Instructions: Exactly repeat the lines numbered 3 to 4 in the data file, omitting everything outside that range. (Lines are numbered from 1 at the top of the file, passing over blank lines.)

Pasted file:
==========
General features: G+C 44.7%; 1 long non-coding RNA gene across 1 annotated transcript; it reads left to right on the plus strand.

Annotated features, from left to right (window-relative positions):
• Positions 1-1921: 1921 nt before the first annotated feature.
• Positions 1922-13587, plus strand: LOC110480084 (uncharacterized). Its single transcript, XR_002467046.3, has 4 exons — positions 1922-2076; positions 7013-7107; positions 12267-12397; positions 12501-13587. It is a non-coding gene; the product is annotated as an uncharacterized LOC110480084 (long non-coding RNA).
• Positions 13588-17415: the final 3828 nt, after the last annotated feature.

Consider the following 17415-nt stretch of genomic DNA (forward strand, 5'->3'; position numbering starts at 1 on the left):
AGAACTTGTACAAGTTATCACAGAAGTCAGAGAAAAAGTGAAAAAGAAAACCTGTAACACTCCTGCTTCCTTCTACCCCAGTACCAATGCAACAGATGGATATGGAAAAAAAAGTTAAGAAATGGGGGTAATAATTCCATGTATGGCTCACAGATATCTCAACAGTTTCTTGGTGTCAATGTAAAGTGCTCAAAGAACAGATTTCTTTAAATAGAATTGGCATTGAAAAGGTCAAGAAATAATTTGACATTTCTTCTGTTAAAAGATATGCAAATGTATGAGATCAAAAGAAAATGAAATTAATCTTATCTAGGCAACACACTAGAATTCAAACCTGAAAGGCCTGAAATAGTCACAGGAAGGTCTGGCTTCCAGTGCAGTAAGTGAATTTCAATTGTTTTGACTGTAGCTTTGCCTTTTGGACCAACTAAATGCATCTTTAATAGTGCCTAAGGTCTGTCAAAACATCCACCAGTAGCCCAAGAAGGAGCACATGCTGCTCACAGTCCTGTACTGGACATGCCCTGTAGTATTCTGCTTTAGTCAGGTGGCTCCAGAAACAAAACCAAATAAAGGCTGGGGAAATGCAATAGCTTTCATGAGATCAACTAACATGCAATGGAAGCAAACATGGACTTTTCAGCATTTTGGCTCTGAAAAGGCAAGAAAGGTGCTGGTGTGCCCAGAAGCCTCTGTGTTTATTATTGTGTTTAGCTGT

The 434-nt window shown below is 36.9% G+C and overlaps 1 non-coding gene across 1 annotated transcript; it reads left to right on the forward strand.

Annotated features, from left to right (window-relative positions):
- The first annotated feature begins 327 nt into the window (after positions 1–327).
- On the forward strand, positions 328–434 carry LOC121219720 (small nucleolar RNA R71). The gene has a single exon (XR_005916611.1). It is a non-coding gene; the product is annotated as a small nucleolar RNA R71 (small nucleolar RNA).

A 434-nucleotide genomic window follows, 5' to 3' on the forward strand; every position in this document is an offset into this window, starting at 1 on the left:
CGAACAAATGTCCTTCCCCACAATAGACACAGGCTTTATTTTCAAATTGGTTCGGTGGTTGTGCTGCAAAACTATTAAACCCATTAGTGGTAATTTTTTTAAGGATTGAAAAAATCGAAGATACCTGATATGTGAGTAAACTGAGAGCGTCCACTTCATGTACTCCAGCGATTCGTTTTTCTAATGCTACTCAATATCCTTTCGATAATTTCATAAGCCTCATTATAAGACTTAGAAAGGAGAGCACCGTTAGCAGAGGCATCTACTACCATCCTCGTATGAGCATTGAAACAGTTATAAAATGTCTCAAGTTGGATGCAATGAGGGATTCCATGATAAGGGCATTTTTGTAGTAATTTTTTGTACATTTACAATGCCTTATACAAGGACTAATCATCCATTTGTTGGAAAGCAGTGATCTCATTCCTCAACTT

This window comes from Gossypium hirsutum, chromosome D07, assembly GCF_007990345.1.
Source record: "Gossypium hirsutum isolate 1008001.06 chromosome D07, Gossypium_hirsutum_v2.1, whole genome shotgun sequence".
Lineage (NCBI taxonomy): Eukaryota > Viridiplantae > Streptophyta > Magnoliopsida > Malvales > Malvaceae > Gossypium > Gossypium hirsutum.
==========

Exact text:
• Positions 1-1921: 1921 nt before the first annotated feature.
• Positions 1922-13587, plus strand: LOC110480084 (uncharacterized). Its single transcript, XR_002467046.3, has 4 exons — positions 1922-2076; positions 7013-7107; positions 12267-12397; positions 12501-13587. It is a non-coding gene; the product is annotated as an uncharacterized LOC110480084 (long non-coding RNA).